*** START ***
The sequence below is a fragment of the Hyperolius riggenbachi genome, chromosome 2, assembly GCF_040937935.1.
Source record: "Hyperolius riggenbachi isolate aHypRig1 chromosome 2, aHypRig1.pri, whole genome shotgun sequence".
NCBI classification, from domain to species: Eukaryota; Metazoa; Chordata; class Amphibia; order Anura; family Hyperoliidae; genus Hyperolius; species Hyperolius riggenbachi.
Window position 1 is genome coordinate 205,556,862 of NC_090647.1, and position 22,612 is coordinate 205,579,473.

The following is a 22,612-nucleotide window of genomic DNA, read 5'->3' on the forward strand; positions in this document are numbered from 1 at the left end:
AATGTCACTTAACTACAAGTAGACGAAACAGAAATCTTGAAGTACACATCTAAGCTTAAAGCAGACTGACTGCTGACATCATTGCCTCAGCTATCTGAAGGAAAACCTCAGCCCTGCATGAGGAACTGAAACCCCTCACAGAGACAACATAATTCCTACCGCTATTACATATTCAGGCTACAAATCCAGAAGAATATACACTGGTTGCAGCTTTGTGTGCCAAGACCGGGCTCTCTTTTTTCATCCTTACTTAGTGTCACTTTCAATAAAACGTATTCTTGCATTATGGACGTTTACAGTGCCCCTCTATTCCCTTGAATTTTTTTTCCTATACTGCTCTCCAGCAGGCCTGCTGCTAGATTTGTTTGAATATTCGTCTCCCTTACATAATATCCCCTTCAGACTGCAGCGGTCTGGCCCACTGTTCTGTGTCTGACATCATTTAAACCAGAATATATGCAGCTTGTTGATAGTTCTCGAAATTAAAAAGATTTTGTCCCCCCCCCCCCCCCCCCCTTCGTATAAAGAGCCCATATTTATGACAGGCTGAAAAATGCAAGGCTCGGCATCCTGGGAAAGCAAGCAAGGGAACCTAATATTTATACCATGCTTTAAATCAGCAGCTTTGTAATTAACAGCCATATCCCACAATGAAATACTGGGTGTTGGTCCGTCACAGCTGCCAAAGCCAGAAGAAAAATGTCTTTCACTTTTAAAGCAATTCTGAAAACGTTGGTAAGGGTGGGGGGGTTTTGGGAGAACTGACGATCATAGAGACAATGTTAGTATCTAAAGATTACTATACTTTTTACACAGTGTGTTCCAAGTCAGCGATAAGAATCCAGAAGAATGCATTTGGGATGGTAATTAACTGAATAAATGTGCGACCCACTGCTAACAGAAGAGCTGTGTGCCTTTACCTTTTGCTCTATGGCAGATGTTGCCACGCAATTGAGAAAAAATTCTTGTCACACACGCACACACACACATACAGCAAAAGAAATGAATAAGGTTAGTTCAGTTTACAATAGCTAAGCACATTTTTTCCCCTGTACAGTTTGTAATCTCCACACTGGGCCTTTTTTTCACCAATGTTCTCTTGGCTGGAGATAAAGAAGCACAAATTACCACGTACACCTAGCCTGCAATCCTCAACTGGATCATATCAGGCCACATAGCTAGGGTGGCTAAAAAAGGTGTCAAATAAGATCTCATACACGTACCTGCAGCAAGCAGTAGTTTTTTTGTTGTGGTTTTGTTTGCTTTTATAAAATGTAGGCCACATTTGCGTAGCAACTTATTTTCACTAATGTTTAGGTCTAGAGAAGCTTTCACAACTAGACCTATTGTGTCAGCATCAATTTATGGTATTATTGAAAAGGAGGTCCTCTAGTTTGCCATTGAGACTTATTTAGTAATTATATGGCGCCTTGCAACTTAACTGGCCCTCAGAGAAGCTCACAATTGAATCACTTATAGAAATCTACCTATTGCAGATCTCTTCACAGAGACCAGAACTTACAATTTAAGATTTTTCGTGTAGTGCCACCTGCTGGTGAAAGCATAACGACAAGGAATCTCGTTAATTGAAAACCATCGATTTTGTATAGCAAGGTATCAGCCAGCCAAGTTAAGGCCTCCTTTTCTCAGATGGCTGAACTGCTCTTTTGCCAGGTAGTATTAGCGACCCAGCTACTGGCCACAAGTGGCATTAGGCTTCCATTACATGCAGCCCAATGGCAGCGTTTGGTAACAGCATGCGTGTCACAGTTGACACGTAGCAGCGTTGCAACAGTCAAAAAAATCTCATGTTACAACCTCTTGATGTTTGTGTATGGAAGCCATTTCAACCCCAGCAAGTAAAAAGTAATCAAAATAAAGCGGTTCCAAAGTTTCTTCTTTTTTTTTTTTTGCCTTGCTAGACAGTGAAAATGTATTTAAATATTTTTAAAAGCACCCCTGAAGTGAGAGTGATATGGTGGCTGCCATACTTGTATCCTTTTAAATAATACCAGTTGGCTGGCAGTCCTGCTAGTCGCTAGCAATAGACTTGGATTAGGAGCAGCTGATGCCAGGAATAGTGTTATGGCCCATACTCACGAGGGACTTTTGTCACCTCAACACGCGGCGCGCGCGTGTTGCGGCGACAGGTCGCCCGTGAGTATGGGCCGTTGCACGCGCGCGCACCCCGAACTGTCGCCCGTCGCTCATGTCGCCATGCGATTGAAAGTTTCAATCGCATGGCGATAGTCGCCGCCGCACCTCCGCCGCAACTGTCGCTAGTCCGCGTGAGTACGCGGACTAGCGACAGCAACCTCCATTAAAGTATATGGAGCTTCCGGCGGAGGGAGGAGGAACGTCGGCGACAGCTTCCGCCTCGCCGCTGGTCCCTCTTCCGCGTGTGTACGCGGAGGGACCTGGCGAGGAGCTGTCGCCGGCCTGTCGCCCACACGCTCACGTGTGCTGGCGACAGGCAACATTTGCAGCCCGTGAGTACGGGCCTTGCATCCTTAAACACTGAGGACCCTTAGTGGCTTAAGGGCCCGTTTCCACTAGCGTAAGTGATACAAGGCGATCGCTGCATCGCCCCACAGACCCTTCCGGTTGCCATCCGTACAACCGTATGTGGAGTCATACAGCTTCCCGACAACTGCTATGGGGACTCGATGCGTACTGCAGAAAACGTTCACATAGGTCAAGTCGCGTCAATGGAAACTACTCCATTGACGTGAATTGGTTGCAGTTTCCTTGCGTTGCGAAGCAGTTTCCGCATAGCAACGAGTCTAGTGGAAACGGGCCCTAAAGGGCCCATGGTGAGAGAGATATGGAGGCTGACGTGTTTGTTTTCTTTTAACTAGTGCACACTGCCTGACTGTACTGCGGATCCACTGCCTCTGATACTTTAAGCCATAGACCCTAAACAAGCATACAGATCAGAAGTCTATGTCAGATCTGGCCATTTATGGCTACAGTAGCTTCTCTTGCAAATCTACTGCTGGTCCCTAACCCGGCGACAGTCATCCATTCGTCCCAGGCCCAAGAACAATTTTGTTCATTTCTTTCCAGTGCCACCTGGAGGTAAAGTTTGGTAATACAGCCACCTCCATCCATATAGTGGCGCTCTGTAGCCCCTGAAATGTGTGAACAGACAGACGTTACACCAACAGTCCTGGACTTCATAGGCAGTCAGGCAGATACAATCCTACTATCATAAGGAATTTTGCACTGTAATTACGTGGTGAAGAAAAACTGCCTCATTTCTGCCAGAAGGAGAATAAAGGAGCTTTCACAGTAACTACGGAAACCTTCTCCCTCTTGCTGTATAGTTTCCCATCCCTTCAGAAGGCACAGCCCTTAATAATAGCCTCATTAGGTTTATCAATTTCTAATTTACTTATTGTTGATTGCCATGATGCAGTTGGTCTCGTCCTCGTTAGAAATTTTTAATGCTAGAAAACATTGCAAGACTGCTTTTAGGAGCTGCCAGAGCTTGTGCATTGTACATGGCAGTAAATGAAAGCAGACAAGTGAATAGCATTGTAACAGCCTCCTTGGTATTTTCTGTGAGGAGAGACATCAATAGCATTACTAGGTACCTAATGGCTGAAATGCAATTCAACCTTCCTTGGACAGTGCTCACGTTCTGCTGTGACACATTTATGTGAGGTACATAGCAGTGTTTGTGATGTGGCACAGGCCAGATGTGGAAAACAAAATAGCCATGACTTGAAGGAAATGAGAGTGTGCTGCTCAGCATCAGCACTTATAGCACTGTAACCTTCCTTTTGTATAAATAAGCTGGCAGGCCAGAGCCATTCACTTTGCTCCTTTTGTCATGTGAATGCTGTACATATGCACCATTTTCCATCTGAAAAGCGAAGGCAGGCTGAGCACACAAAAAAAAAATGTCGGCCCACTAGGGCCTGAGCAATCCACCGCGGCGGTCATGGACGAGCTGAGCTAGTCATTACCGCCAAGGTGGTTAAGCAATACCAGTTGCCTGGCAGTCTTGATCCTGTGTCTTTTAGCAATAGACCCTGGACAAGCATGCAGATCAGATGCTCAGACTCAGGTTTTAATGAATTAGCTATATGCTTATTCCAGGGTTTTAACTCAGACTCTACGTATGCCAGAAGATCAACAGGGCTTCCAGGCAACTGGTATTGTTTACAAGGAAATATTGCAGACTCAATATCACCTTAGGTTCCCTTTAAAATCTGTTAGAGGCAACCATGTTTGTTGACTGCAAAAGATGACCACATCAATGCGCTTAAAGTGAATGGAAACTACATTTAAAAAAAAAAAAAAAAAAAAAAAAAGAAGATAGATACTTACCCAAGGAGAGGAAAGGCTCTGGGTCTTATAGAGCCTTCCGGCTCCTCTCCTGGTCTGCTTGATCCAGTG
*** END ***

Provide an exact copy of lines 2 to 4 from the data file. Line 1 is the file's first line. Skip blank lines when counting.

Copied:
Source record: "Hyperolius riggenbachi isolate aHypRig1 chromosome 2, aHypRig1.pri, whole genome shotgun sequence".
NCBI classification, from domain to species: Eukaryota; Metazoa; Chordata; class Amphibia; order Anura; family Hyperoliidae; genus Hyperolius; species Hyperolius riggenbachi.
Window position 1 is genome coordinate 205,556,862 of NC_090647.1, and position 22,612 is coordinate 205,579,473.